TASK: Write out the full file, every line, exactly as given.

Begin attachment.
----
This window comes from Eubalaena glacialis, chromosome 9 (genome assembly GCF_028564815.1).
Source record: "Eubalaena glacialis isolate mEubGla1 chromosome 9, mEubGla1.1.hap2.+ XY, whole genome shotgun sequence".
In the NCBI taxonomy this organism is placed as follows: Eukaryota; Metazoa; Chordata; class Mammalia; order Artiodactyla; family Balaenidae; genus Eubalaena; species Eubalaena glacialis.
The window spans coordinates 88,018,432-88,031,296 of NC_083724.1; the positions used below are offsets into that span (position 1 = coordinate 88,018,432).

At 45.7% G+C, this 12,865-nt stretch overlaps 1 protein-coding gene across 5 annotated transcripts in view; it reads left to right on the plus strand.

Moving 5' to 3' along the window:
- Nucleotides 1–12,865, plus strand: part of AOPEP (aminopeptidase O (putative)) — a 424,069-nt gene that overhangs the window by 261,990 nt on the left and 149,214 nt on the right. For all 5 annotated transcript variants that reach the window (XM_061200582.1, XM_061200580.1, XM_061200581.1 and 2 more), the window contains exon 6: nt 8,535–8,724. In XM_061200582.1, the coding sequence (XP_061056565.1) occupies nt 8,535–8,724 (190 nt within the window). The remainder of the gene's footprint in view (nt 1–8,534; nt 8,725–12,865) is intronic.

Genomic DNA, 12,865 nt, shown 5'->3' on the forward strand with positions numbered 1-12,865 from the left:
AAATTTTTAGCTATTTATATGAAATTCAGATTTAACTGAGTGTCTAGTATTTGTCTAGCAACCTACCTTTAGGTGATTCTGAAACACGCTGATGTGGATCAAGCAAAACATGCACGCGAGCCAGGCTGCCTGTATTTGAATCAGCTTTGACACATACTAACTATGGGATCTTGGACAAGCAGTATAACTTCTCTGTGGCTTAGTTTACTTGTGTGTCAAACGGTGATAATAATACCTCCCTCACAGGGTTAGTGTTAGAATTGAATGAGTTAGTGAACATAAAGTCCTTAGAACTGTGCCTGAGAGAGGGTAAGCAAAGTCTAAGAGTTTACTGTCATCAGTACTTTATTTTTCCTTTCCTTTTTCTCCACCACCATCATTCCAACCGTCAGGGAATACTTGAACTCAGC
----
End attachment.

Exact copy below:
This window comes from Eubalaena glacialis, chromosome 9 (genome assembly GCF_028564815.1).
Source record: "Eubalaena glacialis isolate mEubGla1 chromosome 9, mEubGla1.1.hap2.+ XY, whole genome shotgun sequence".
In the NCBI taxonomy this organism is placed as follows: Eukaryota; Metazoa; Chordata; class Mammalia; order Artiodactyla; family Balaenidae; genus Eubalaena; species Eubalaena glacialis.
The window spans coordinates 88,018,432-88,031,296 of NC_083724.1; the positions used below are offsets into that span (position 1 = coordinate 88,018,432).

At 45.7% G+C, this 12,865-nt stretch overlaps 1 protein-coding gene across 5 annotated transcripts in view; it reads left to right on the plus strand.

Moving 5' to 3' along the window:
- Nucleotides 1–12,865, plus strand: part of AOPEP (aminopeptidase O (putative)) — a 424,069-nt gene that overhangs the window by 261,990 nt on the left and 149,214 nt on the right. For all 5 annotated transcript variants that reach the window (XM_061200582.1, XM_061200580.1, XM_061200581.1 and 2 more), the window contains exon 6: nt 8,535–8,724. In XM_061200582.1, the coding sequence (XP_061056565.1) occupies nt 8,535–8,724 (190 nt within the window). The remainder of the gene's footprint in view (nt 1–8,534; nt 8,725–12,865) is intronic.

Genomic DNA, 12,865 nt, shown 5'->3' on the forward strand with positions numbered 1-12,865 from the left:
AAATTTTTAGCTATTTATATGAAATTCAGATTTAACTGAGTGTCTAGTATTTGTCTAGCAACCTACCTTTAGGTGATTCTGAAACACGCTGATGTGGATCAAGCAAAACATGCACGCGAGCCAGGCTGCCTGTATTTGAATCAGCTTTGACACATACTAACTATGGGATCTTGGACAAGCAGTATAACTTCTCTGTGGCTTAGTTTACTTGTGTGTCAAACGGTGATAATAATACCTCCCTCACAGGGTTAGTGTTAGAATTGAATGAGTTAGTGAACATAAAGTCCTTAGAACTGTGCCTGAGAGAGGGTAAGCAAAGTCTAAGAGTTTACTGTCATCAGTACTTTATTTTTCCTTTCCTTTTTCTCCACCACCATCATTCCAACCGTCAGGGAATACTTGAACTCAGC